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Of targets and supertargets: a routine activity theory of high crime rates

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journal contribution
posted on 08.02.2006, 17:56 by Graham Farrell, Ken Clark, Dan Ellingworth, Ken Pease
Empirical work has shown that high crime areas have disproportionate amounts of repeat victimisation. However, there is inadequate theoretical explanation. As a move towards a theory we consider a mathematical model of crime rates grounded in routine activity theory. Using the binomial distribution, victimisation is measured as a series of Bernoulli trials, with crime measured for each of incidence (crimes per capita), prevalence (victims per capita), and concentration (crimes per victim). The model is then revised so that a proportion of targets progress to become chronically victimised "supertargets". The notion of supertargets is introduced to refer to the 3 or 4 percent of chronically victimised targets that account for around 40 percent of victimisation. We demonstrate theory-testing relating to crime requires the inclusion of the crime concentration rate to incorporate repeat victimisation and indicate how mathematical modelling may, in turn, illuminate the crime concentration predictions of routine activity theory.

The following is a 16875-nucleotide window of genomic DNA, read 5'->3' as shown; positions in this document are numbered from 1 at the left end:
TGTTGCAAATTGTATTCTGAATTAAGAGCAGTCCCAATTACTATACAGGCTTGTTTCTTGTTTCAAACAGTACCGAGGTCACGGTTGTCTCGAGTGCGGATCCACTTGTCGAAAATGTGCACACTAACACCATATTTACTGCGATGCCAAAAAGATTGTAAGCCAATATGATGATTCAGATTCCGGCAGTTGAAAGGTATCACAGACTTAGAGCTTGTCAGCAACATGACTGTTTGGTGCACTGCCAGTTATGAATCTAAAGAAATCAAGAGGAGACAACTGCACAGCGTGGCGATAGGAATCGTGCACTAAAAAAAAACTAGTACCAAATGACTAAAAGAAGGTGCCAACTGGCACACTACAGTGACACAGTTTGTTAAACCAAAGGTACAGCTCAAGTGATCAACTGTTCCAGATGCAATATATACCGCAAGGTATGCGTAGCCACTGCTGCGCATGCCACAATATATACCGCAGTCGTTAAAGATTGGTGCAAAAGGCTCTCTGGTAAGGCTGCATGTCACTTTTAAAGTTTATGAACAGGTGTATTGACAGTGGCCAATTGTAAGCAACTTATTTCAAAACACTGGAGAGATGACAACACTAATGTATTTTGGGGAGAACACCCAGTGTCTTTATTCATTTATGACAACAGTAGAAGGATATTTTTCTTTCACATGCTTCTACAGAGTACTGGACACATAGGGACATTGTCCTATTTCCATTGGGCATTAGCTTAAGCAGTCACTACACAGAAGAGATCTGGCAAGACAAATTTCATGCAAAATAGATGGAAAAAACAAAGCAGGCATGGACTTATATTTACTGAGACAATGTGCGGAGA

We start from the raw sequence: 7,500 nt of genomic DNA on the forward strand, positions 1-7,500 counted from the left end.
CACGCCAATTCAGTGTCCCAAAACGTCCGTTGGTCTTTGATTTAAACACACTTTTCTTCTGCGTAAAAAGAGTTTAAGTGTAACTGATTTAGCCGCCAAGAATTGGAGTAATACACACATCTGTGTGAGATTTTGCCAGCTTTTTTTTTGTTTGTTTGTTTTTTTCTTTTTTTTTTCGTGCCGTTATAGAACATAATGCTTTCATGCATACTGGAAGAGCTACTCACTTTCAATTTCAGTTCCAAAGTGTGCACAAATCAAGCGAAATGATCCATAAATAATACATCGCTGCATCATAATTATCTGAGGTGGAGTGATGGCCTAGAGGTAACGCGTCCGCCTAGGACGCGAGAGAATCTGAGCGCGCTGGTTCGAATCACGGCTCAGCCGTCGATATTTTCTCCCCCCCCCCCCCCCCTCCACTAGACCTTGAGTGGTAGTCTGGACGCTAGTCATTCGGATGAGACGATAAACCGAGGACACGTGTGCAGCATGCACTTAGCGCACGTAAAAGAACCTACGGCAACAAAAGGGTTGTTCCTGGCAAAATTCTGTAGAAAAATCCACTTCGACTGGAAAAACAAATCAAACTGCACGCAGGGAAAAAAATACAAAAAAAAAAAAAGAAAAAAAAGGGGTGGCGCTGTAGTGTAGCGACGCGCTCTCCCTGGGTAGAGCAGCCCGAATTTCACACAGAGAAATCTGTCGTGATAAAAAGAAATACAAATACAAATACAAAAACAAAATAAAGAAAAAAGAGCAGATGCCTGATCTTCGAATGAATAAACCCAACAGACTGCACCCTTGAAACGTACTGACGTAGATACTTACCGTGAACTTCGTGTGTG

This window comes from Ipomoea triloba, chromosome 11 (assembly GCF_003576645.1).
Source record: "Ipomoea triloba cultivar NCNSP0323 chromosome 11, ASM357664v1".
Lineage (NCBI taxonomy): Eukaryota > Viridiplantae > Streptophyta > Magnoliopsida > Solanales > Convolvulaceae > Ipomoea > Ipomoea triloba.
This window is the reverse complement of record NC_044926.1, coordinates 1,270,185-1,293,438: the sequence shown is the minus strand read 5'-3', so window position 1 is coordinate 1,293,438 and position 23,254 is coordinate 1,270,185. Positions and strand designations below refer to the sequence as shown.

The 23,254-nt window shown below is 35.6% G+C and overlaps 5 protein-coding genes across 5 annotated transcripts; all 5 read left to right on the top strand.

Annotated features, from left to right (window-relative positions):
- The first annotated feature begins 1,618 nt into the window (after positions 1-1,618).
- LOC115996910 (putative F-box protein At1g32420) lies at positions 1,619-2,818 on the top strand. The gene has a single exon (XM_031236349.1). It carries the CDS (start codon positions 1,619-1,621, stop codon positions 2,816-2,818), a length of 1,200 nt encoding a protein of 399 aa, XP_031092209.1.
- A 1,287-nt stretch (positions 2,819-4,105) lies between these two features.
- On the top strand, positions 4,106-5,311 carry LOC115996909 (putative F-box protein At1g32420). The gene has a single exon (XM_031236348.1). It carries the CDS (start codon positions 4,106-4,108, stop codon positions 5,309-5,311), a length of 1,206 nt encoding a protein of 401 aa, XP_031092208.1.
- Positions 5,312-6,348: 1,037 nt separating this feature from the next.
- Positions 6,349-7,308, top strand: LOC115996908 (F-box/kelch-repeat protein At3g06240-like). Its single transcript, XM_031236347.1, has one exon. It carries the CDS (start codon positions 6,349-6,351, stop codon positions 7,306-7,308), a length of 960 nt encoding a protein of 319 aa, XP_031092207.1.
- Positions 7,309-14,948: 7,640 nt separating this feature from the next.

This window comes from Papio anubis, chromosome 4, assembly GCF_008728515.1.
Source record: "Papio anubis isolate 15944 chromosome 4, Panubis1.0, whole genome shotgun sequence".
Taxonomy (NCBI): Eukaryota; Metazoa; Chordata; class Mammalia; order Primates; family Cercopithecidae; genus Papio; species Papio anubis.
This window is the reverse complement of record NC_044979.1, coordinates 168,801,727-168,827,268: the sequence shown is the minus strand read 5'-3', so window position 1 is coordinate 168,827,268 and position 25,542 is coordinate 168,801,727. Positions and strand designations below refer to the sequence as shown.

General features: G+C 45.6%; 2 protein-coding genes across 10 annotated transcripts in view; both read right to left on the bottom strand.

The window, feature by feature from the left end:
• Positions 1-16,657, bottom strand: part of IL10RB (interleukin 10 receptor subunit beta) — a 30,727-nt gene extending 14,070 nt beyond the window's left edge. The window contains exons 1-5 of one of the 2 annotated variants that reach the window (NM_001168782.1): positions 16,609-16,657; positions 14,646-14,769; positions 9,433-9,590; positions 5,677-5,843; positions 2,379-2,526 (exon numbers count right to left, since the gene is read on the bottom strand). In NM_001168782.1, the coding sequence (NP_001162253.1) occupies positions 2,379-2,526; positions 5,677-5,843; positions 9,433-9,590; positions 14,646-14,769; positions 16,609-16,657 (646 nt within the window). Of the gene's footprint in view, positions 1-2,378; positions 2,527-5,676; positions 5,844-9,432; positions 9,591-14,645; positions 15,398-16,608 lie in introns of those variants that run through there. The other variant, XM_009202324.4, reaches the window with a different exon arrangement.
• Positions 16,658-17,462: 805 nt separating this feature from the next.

History

School

  • Social Sciences

Department

  • Communication, Media, Social and Policy Studies

Research Unit

  • Midlands Centre for Criminology and Criminal Justice

Pages

277504 bytes

Citation

FARRELL, G., CLARK, K., ELLINGWORTH, D. and PEASE, K., 2005. Of targets and supertargets: a routine activity theory of high crime rates. Internet Journal of Criminology.

Publication date

2005

Notes

This article was published in the journal, Internet Journal of Criminology [© NUP]. It is also available at: http://www.internetjournalofcriminology.com/ijcarticles.html.

Language

en

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